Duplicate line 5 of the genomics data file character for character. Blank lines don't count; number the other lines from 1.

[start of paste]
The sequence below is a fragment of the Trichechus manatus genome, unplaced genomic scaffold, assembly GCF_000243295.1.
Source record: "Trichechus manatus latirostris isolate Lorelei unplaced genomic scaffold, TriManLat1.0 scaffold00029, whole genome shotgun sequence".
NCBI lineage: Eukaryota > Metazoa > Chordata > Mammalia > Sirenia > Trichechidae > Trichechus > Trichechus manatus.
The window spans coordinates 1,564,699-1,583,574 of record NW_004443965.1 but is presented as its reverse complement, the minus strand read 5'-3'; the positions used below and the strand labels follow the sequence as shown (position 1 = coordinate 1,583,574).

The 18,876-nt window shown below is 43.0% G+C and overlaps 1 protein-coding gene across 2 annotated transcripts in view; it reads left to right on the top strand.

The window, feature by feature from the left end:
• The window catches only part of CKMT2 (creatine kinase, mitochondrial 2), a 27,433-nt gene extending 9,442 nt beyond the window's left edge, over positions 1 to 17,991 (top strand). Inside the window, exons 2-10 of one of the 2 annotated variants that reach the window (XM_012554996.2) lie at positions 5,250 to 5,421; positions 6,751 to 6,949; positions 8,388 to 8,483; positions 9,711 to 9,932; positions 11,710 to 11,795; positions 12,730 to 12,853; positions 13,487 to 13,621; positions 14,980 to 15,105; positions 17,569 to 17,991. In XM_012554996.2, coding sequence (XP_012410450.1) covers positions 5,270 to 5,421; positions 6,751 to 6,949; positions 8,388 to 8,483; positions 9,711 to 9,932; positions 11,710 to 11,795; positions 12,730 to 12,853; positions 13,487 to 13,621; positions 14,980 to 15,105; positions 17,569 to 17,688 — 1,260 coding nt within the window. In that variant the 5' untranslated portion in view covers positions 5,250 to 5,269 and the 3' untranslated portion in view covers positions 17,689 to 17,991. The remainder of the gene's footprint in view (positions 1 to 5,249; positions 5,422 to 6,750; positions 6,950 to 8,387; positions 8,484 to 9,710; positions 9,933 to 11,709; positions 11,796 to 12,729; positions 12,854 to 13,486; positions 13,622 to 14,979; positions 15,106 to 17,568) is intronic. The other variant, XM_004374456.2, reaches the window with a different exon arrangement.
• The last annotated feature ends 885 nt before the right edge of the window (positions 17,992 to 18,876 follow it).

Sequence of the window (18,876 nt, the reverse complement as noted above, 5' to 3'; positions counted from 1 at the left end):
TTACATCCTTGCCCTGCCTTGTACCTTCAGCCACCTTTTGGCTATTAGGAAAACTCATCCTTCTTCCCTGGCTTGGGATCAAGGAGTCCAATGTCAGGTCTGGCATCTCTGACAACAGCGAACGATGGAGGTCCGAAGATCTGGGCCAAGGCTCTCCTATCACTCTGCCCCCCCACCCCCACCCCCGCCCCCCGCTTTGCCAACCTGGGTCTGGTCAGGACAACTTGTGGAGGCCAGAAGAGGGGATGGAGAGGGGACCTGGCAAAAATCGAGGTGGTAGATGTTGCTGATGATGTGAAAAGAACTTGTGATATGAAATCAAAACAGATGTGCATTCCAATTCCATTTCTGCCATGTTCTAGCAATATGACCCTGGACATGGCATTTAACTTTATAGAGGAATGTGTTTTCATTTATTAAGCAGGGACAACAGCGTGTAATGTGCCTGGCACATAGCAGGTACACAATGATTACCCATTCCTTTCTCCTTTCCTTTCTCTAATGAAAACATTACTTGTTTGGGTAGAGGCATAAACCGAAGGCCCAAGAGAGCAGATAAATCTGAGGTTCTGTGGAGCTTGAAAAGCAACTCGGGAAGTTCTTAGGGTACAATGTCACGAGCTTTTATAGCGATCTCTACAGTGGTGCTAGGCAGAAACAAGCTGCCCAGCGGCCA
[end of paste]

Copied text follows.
The 18,876-nt window shown below is 43.0% G+C and overlaps 1 protein-coding gene across 2 annotated transcripts in view; it reads left to right on the top strand.